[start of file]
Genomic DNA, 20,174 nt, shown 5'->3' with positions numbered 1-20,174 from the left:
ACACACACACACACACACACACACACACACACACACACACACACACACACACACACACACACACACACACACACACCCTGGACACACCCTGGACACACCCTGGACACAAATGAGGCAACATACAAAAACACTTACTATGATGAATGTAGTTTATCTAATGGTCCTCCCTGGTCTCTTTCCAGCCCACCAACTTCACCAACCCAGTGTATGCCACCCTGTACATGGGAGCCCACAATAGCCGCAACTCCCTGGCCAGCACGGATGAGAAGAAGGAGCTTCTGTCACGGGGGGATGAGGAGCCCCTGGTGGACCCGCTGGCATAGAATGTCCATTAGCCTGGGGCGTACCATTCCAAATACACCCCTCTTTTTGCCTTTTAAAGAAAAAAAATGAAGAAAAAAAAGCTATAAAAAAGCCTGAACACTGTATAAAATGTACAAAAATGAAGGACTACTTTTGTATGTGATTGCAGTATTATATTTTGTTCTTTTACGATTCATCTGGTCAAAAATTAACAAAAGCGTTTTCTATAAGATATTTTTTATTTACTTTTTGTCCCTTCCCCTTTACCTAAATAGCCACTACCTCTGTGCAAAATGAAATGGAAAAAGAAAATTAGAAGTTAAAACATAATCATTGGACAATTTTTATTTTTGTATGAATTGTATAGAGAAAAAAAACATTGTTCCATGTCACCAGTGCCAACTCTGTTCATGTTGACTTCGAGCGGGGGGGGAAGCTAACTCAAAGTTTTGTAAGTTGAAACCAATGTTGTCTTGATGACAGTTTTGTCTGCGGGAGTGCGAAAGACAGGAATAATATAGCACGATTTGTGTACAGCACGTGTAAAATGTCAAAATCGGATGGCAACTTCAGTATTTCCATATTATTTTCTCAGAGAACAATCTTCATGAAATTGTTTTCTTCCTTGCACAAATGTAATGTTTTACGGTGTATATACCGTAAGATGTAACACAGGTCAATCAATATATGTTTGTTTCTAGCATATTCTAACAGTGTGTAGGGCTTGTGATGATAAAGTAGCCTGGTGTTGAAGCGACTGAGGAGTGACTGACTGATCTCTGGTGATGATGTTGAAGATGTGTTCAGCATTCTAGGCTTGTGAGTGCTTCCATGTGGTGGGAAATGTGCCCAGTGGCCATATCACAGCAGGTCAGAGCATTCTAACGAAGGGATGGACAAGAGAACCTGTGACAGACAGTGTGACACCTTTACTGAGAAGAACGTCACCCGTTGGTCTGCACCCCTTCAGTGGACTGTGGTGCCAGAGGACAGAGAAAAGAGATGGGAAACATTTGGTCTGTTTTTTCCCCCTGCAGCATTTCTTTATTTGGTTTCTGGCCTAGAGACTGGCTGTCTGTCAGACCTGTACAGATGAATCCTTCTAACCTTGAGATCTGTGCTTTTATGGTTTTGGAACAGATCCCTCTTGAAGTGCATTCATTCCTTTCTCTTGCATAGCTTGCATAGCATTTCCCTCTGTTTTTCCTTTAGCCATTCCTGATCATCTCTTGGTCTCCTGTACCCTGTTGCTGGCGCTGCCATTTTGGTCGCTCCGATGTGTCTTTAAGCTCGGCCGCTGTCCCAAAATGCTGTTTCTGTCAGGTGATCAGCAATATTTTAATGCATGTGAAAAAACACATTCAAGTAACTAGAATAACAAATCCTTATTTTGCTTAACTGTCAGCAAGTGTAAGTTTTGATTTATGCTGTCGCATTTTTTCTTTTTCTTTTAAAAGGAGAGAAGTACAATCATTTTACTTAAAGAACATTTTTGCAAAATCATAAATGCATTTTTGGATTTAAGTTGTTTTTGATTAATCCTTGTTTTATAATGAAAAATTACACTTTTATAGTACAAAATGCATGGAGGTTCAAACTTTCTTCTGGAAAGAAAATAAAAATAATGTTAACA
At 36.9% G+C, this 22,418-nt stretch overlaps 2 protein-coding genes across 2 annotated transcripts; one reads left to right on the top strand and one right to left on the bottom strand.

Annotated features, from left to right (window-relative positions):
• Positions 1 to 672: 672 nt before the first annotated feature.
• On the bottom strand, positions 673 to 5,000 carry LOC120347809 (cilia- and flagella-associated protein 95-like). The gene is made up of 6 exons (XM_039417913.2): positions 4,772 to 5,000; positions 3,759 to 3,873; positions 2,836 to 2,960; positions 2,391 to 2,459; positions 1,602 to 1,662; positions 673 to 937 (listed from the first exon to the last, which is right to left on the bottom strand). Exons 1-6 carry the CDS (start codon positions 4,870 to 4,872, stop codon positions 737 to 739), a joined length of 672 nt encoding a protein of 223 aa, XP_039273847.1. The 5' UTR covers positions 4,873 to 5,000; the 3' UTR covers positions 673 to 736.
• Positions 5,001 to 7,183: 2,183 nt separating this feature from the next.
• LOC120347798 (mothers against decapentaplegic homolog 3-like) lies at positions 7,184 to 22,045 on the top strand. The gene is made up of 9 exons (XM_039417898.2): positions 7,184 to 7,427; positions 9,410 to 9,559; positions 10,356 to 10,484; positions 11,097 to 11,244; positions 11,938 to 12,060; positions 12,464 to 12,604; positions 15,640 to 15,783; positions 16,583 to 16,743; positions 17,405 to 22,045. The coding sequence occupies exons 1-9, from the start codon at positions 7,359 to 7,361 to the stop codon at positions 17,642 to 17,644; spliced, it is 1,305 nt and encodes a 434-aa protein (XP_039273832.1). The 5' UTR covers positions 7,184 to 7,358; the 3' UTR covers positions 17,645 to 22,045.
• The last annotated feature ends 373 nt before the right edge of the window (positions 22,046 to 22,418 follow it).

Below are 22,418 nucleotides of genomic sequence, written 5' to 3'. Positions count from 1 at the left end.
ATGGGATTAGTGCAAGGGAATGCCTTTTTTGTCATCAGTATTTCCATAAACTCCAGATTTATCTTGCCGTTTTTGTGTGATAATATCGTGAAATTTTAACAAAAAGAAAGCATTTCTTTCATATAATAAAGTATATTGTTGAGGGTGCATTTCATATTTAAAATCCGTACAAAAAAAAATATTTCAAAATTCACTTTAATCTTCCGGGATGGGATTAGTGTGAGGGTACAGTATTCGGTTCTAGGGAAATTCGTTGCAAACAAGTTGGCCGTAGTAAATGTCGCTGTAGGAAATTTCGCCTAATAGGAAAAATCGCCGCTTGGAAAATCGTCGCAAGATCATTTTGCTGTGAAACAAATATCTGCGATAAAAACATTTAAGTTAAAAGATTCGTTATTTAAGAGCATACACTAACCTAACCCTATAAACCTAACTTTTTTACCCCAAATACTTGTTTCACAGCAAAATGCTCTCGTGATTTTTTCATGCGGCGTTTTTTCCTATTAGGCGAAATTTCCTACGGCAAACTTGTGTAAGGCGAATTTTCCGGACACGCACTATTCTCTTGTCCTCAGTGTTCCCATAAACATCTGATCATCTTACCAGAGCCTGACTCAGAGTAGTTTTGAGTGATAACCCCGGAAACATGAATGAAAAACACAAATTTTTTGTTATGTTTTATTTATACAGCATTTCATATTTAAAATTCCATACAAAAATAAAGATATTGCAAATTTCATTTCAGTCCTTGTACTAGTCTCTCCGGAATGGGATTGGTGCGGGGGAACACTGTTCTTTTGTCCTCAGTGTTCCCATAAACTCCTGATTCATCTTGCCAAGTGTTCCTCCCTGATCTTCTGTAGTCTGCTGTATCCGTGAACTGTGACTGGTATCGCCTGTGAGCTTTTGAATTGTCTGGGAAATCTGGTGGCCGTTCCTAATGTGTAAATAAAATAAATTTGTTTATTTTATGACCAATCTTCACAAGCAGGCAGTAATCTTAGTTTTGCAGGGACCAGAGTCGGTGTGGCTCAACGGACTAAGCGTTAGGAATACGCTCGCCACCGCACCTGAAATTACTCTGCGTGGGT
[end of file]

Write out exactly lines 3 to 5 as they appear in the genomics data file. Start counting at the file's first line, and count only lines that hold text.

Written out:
At 36.9% G+C, this 22,418-nt stretch overlaps 2 protein-coding genes across 2 annotated transcripts; one reads left to right on the top strand and one right to left on the bottom strand.

Annotated features, from left to right (window-relative positions):
• Positions 1 to 672: 672 nt before the first annotated feature.